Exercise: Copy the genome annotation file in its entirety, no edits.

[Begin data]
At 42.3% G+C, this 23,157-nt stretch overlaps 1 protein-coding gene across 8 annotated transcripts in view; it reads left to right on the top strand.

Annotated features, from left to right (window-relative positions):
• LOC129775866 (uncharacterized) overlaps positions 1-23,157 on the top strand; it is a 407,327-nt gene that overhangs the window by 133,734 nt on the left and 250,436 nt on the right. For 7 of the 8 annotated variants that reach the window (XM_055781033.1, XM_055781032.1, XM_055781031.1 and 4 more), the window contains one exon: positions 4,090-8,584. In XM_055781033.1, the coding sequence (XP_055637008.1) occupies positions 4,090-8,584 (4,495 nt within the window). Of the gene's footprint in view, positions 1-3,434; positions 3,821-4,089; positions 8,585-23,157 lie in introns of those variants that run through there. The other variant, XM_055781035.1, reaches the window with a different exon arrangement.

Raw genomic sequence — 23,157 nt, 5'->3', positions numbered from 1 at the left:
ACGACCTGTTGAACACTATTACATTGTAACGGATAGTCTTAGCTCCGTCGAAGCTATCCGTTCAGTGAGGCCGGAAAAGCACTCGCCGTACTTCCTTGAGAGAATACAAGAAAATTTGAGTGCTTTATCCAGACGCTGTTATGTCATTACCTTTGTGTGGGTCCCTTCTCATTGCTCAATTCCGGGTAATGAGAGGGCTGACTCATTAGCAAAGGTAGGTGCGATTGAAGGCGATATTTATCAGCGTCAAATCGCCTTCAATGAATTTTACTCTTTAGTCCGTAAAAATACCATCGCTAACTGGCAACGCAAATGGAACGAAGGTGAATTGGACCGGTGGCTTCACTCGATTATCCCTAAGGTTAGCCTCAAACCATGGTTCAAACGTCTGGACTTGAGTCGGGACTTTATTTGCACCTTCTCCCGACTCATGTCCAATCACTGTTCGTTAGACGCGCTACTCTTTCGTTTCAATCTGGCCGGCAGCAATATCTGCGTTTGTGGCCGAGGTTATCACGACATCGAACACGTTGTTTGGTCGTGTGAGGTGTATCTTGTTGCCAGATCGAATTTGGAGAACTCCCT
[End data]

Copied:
At 42.3% G+C, this 23,157-nt stretch overlaps 1 protein-coding gene across 8 annotated transcripts in view; it reads left to right on the top strand.

Annotated features, from left to right (window-relative positions):
• LOC129775866 (uncharacterized) overlaps positions 1-23,157 on the top strand; it is a 407,327-nt gene that overhangs the window by 133,734 nt on the left and 250,436 nt on the right. For 7 of the 8 annotated variants that reach the window (XM_055781033.1, XM_055781032.1, XM_055781031.1 and 4 more), the window contains one exon: positions 4,090-8,584. In XM_055781033.1, the coding sequence (XP_055637008.1) occupies positions 4,090-8,584 (4,495 nt within the window). Of the gene's footprint in view, positions 1-3,434; positions 3,821-4,089; positions 8,585-23,157 lie in introns of those variants that run through there. The other variant, XM_055781035.1, reaches the window with a different exon arrangement.

Raw genomic sequence — 23,157 nt, 5'->3', positions numbered from 1 at the left:
ACGACCTGTTGAACACTATTACATTGTAACGGATAGTCTTAGCTCCGTCGAAGCTATCCGTTCAGTGAGGCCGGAAAAGCACTCGCCGTACTTCCTTGAGAGAATACAAGAAAATTTGAGTGCTTTATCCAGACGCTGTTATGTCATTACCTTTGTGTGGGTCCCTTCTCATTGCTCAATTCCGGGTAATGAGAGGGCTGACTCATTAGCAAAGGTAGGTGCGATTGAAGGCGATATTTATCAGCGTCAAATCGCCTTCAATGAATTTTACTCTTTAGTCCGTAAAAATACCATCGCTAACTGGCAACGCAAATGGAACGAAGGTGAATTGGACCGGTGGCTTCACTCGATTATCCCTAAGGTTAGCCTCAAACCATGGTTCAAACGTCTGGACTTGAGTCGGGACTTTATTTGCACCTTCTCCCGACTCATGTCCAATCACTGTTCGTTAGACGCGCTACTCTTTCGTTTCAATCTGGCCGGCAGCAATATCTGCGTTTGTGGCCGAGGTTATCACGACATCGAACACGTTGTTTGGTCGTGTGAGGTGTATCTTGTTGCCAGATCGAATTTGGAGAACTCCCT